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Three challenges for New Zealand in 2015

Key to success

New Zealand [FORECAST]

Prime minister John Key led his National party to a landslide in New Zealand’s elections in September, adding a seat for its third term: unheard of in modern New Zealand politics. Key and his government are already looking to a record fourth term but much of their success will depend on their ability to tackle some systemic problems.

  1. Economy
    New Zealand’s gdp growth this year was close to 4 per cent, one of the highest in oecd countries; it was largely fuelled by the rebuild in Christchurch and high commodity prices. But the country’s economy is remarkably dependent on dairy products, the global price of which slipped by 48 per cent in 2014, costing the nation billions. Though that admittedly followed a record high, it is bound to have a slow-down effect on finances.

Cars still trump public transport in Auckland, the country’s biggest city. Water quality has declined in many lakes and rivers, which has been caused by mass irrigation for the dairy industry. This has expanded massively in recent years, converting less intensive farmland into highly productive dairy units. Meanwhile, New Zealand’s Department of Conservation is fighting to control a boom in pests that is threatening the country’s endemic bird population. In addition, the government has announced further exploration for deep-sea oil drilling off the coast of the North Island. New Zealand’s population is tiny and it is a remarkably beautiful country but can it still claim to be “100 per cent Pure”?

Despite record house prices (Auckland’s have increased by 12 per cent in 2014) and a high cost of living, median wages went up by just 1.7 per cent and the number of children living in poverty – thought to be 285,000 – is high. Remarkably for a conservative leader, Key has pledged to tackle the wealth gap but, with tax cuts on the horizon, many doubt the government’s resolve.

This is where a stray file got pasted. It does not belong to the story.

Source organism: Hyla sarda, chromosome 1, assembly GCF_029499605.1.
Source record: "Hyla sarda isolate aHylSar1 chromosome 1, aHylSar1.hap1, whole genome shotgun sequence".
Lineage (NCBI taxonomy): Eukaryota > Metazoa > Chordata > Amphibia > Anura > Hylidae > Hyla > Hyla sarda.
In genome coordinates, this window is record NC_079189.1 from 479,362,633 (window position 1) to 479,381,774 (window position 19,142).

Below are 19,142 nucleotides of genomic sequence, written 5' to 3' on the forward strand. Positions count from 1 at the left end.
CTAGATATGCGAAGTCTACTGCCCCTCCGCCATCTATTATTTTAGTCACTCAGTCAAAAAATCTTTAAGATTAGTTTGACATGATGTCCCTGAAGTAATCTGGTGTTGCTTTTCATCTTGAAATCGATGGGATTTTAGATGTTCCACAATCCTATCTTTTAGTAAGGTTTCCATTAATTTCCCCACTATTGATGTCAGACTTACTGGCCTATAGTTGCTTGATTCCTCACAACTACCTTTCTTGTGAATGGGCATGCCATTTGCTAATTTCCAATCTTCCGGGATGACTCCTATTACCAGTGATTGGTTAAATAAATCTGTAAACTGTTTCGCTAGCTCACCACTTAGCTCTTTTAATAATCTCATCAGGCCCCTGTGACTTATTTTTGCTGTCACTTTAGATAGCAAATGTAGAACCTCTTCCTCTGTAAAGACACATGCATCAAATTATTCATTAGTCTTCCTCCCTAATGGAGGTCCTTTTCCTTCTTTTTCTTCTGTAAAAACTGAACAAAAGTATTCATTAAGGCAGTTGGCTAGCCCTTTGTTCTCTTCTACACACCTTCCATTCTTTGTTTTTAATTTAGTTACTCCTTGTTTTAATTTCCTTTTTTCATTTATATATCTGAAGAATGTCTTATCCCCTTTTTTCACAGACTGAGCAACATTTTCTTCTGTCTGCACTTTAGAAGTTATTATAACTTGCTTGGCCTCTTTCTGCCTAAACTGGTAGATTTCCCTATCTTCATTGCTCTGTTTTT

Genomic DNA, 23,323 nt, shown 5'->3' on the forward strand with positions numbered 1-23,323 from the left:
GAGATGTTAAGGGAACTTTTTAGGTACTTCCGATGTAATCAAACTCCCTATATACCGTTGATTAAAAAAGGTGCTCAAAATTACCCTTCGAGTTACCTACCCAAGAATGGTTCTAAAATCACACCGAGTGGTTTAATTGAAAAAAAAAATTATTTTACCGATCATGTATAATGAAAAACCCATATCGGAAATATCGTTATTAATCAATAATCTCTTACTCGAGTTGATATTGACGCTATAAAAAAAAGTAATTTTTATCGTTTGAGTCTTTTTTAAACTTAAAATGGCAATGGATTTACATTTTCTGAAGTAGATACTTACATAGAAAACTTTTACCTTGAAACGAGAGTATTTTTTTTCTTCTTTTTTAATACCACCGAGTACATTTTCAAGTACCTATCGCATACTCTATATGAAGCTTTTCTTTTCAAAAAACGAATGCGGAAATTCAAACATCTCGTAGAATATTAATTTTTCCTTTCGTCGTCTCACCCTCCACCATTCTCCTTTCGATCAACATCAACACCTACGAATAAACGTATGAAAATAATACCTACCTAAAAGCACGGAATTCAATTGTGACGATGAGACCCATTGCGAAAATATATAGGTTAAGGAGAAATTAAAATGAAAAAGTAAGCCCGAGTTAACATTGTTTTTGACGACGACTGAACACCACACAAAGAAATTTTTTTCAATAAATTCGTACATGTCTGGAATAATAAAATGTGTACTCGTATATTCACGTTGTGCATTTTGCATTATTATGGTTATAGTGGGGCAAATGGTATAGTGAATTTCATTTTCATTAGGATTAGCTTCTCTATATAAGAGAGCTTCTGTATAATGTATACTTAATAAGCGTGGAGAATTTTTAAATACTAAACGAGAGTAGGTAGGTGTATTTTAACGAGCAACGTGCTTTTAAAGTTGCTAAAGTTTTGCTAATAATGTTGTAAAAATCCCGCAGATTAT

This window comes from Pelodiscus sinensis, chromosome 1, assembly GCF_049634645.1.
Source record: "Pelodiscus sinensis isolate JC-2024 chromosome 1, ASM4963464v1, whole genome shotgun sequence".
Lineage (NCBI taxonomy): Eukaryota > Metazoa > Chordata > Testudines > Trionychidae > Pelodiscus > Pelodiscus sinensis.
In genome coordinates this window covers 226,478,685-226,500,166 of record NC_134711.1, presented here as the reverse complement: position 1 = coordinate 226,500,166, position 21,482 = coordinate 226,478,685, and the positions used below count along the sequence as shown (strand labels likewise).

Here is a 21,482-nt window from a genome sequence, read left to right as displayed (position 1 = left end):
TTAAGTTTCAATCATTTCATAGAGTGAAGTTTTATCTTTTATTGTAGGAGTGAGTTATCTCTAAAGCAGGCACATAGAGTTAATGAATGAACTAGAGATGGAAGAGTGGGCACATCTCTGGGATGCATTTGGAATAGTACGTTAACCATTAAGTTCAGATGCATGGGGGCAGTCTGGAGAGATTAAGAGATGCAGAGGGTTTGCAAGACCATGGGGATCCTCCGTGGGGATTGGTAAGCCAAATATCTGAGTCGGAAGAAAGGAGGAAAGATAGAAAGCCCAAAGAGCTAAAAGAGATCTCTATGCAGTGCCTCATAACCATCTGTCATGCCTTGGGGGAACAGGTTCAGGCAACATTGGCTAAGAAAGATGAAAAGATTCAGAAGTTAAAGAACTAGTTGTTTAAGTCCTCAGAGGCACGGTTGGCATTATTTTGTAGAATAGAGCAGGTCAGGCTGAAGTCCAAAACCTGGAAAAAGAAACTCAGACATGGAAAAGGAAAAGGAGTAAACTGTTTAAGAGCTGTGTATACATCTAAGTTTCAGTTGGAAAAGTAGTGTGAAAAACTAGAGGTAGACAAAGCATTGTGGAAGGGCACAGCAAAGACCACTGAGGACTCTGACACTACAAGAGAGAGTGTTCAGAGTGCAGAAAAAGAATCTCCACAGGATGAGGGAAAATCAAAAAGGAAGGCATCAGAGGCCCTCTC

Elections to watch

Chance for change

Oceania [2015]

  1. New South Wales
    A state parliament will be elected in New South Wales on 28 March. Premier Mike Baird inherited the role when his predecessor Barry O’Farrell resigned over the undeclared gift of a bottle of wine. A corruption enquiry has wrought carnage among Baird’s Liberal party but the opposition Labor party would require a huge swing to oust him.

State parliament elections are due by 20 June. Polls barely separate the two major parties – amazing when you consider that premier Campbell Newman’s Liberal/National coalition subjected its Labor opposition to a spectacular beating in 2012.

The Pacific archipelago has not confirmed a date for parliamentary elections due in 2015. The vote may be shrouded with existential futility, however. Kiribati is threatened by rising sea levels to the extent that president Anote Tong has suggested buying land elsewhere to secure food supplies in the short term.

City to watch

Question of cost


Western Australia’s mining boom is translating into significant quality-of-life improvements for Perth – but at a price. The city is almost set to unveil the first stage of the Elizabeth Quay waterfront development project, a au$2.6bn (€1.8bn) scheme that will include a new promenade spread over 10 hectares on an estuary of the Swan River in central Perth.

Hoping to avoid the planning and design pitfalls associated with rapid and poorly planned gentrification projects, the Elizabeth Quay scheme has a public-art budget of nearly au$4m (€2.8m). While public art can go a long way, it has not silenced a larger debate about the use of city resources in Perth.

Given the boom in mineral-mining employment, Perth is welcoming immigrants from all over the world. But soaring property values associated with growth are causing some locals to question the cost.

Politician to watch

Out of left field


It seems that 2015 might be the year that Greens leader Christine Milne (pictured) reverses the fortunes of Australia’s ailing third force in politics. The Greens have lost public popularity in recent years but maintain political pull in a fractured upper house.

With Australia’s two major parties backing a potentially lengthy and costly military campaign in the Middle East, Milne has emerged as the strongest opposing voice to the war against Isis.

Milne has the chance to make her party’s left-wing ethics resonate once again with Australians, particularly if things turn sour in the Middle East. She also wants to negotiate a deal with the government to put some “spine and rigour” into its plans for a policy to reduce carbon emissions.

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